The data in the carrots

Some authors argue that the term “computational intelligence” is a misnomer because computing machines can only process data and not information that has semantic meaning. This is a common mistake…

that results from ignoring the specific human features that participate in defining the information computers are expected to process.

The information value of data does not depend on what type of processing (organic or computational) is carried out; it is derived from the existential attributes of the device that uses it.

Depending on their individual needs and purpose, what is only data for a computing device may also be information for a human device and vice versa. Here is a story about this:

Albert, a municipal clerk living in Baton-Rouge, has three pets: a cat, a rabbit and a robotic vacuum cleaner that can plug itself in electrical outlets to recharge. Coming back from work, Albert buys a bunch of carrots and some other groceries. As he enters his apartment he says: “Hello pets“; then, as they watch, he drops his bag of groceries in front of the kitchen’s electrical outlet, takes out the bunch of carrots and places it on the counter. All three pets acquire that data through their eyes and sensors.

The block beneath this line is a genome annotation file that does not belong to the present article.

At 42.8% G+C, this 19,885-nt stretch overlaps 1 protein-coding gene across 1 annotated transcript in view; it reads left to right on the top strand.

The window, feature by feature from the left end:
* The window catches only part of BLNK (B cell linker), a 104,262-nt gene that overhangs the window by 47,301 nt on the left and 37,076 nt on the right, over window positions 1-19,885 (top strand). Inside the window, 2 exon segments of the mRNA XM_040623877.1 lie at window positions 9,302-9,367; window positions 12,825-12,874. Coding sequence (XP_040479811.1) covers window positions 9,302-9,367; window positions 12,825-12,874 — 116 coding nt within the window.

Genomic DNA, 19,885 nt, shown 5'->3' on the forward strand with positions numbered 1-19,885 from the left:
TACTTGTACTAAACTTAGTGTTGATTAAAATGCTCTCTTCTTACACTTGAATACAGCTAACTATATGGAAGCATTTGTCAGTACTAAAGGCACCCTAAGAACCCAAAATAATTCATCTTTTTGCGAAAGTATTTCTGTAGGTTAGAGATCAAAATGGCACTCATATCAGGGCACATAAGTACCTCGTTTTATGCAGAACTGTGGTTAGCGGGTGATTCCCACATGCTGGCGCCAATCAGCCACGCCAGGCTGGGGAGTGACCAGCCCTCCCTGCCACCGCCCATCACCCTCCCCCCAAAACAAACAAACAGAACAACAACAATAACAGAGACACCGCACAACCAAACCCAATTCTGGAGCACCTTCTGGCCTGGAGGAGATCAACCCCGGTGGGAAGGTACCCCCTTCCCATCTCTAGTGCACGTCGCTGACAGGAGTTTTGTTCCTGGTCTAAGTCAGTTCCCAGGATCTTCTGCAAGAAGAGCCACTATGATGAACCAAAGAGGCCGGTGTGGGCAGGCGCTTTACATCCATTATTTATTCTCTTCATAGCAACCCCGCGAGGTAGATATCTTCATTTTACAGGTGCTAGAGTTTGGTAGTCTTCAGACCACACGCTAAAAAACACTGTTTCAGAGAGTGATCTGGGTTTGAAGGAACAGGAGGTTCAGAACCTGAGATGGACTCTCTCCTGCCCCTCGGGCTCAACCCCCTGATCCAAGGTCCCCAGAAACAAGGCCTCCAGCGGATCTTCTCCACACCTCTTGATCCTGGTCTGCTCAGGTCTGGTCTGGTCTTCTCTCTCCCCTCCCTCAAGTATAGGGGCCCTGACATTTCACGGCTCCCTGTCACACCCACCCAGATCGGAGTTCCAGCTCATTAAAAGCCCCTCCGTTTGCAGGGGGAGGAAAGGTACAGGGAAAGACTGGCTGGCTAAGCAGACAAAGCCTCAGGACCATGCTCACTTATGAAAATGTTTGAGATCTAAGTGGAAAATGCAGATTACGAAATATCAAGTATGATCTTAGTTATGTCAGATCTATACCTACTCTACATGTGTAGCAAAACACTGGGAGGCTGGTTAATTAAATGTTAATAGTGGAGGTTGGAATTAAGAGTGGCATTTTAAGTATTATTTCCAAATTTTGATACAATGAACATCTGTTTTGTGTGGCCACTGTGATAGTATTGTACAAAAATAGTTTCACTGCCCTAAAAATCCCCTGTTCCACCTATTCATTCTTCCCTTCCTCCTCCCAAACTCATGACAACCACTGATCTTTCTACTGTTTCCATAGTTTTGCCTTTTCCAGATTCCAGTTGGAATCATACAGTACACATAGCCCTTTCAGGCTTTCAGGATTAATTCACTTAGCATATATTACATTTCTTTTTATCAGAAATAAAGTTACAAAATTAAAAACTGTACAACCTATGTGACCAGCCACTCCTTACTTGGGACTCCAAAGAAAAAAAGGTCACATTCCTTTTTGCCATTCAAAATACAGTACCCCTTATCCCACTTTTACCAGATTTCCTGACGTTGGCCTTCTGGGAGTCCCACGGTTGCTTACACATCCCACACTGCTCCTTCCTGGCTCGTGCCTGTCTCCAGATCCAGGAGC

There is more food in the kitchen, this is useful information” thinks the rabbit. “I lost a source of energy, this is useful information” computes the robot. The cat yawns and returns to his couch.

Same data; different information.

3 thoughts on “The data in the carrots”

  1. Dear Jean,
    Are you familiar with John Searle’s argument against the possibility of the capacity for consciousness (or at least–or even– intentionality) in digital systems? (I’m referring to his well-known “Chinese Room” argument.) Do you have a response to this argument (as expressed in his paper ‘Minds, Brains, and Programs’)? On what grounds would the content, I lost a source of energy, be content that the vacuum possesses rather than content we attribute to its functional configuration? (Of course this question presumes there is a real distinction here. If merely being disposed to behave as though the way to the plug is blocked is regarded as “thinking that” the way is blocked, then we deny the distinction. But advocates of “first personal point of view” notions of consciousness want to claim that consciousness, and intentionality even, requires something more and other than a mere functional and dispositional account.)

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